Schedule it. Stick to it. Do not double book writing time. This time is non-negotiable. If you’re new to writing, start by blocking off 20 or 30 minutes daily for two weeks. After two weeks, increase to one hour. Over the next several weeks try to work up to two hours daily. This is my maximum time limit, and I (learned to) like writing. A consistent two hours of writing per day is probably all you’ll ever need. I promise. Schedule this first and fit your remaining commitments around it.
Prioritize it. Don’t stick your writing time at times of the day when you’re low-energy (like after research time or meetings)—when you’re tired or hungry or bored. I schedule my writing time when I’m at or near my peak. I used this Chronotype quiz to help me find my appropriate time.
Block distractions. Writing requires entry into a deep work phase. It’s impossible to do that with phones or computers pinging you. There are numerous apps designed to block access to distracting websites on your laptop. I block all social media, email, (un)productivity software (Slack, etc), YouTube, reddit, news sites, sports sites, etc. with the SelfControl app. Put your phone away. Seriously—silence it, turn the vibration off, and physically hide it.
Scope appropriately. A paper can’t be written in two hours. A paragraph can be. Instead of outlining an entire paper, spend a few minutes defining what to accomplish in the current writing block. That’s it. There’s no need to reach further into the future than the current time block. The paper emerges as blocks are stacked over time.
Track it. In the beginning, track how many words you write. Below is a snippet of the spreadsheet I use to track my writing. If you’re data savvy, you can plot this data to determine which day-time combinations are your most productive.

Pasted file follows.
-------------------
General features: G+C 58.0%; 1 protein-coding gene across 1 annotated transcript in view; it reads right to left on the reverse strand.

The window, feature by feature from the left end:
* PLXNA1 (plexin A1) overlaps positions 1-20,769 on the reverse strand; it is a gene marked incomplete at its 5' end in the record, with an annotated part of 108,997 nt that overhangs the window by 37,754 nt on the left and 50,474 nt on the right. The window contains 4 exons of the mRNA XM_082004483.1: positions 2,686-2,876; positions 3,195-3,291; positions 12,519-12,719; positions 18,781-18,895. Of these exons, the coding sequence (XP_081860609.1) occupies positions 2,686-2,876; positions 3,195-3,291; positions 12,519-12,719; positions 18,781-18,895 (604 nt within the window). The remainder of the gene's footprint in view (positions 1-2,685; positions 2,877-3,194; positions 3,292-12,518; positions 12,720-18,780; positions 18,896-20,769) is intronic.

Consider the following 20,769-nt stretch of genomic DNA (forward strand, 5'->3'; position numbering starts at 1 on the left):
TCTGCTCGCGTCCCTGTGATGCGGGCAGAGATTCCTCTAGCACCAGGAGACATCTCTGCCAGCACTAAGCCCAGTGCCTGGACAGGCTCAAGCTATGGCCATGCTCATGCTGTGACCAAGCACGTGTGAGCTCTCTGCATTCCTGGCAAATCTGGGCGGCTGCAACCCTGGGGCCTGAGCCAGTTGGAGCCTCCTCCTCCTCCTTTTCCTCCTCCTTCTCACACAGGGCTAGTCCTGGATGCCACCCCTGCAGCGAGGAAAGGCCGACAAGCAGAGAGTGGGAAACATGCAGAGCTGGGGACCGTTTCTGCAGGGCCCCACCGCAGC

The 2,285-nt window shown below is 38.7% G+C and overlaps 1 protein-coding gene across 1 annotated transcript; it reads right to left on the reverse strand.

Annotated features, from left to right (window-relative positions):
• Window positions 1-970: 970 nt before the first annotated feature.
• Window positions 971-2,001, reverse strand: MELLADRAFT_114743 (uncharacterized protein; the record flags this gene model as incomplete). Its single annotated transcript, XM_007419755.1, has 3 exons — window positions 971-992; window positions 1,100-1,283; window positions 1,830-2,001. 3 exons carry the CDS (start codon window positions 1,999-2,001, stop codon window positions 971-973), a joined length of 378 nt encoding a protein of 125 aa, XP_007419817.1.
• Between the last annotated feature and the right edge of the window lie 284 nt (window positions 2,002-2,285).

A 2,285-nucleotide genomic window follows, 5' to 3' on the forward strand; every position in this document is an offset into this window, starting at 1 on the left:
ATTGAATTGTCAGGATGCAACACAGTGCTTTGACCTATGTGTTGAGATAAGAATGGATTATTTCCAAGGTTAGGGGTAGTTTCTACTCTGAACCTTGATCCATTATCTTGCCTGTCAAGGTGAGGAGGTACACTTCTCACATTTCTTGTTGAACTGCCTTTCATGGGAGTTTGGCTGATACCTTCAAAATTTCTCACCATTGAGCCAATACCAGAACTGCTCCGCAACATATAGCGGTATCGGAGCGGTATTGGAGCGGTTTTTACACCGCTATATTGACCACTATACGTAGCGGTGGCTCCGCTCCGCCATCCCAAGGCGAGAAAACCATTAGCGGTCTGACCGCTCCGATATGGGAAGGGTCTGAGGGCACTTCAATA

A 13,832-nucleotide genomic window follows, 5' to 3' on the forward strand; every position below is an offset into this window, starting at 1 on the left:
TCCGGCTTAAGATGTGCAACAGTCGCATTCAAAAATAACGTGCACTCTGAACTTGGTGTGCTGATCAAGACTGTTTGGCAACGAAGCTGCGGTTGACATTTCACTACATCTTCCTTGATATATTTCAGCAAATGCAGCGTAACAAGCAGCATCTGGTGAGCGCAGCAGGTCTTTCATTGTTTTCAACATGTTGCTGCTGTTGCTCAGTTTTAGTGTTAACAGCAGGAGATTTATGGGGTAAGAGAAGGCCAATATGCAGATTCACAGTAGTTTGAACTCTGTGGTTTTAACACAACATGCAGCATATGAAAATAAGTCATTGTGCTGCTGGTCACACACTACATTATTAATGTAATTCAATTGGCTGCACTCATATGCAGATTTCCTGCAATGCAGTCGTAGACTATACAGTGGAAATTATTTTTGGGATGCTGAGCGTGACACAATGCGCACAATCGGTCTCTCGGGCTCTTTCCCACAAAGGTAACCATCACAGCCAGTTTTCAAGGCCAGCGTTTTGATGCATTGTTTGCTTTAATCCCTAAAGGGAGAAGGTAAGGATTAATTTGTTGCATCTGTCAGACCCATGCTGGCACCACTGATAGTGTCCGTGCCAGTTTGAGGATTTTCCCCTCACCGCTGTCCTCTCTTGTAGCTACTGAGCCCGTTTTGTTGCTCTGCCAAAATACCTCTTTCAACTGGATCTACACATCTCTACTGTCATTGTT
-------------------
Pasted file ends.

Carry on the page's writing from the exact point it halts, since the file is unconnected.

What’s in bounds? I use my writing time to analyze data, generate figures, write, and edit research proposals and manuscripts only. Yes, there are a lot of other things to write. But my writing time is strictly limited to these items. For example, I schedule a separate recurring time block for the Un-Cultured newsletter.
Find your voice. Often scientific writers try to sound a certain way on paper—the way they “should” sound. Don’t try to sound how you should sound. You should sound like you. How does your unique identifiable writing voice sound?
Read more. Pay attention to how the author writes. Analyze their paragraph structure. Contemplate what the author didn’t write. Why did they choose to write a sentence the way they wrote it and not another way?
Read about writing. There are numerous excellent books about writing (in broad terms), scientific writing, and habit building (which is integral to writing). I’ve listed several here.
There are infinite tips and tricks about writing. For me, it’s all about formulating the habit and sticking to it. Conceptually, these tips can be applied to just about anything, including coding, experiments, and other activities you might be less-than-motivated to carry out. I hope these pointers help get you motivated to write consistently in the future!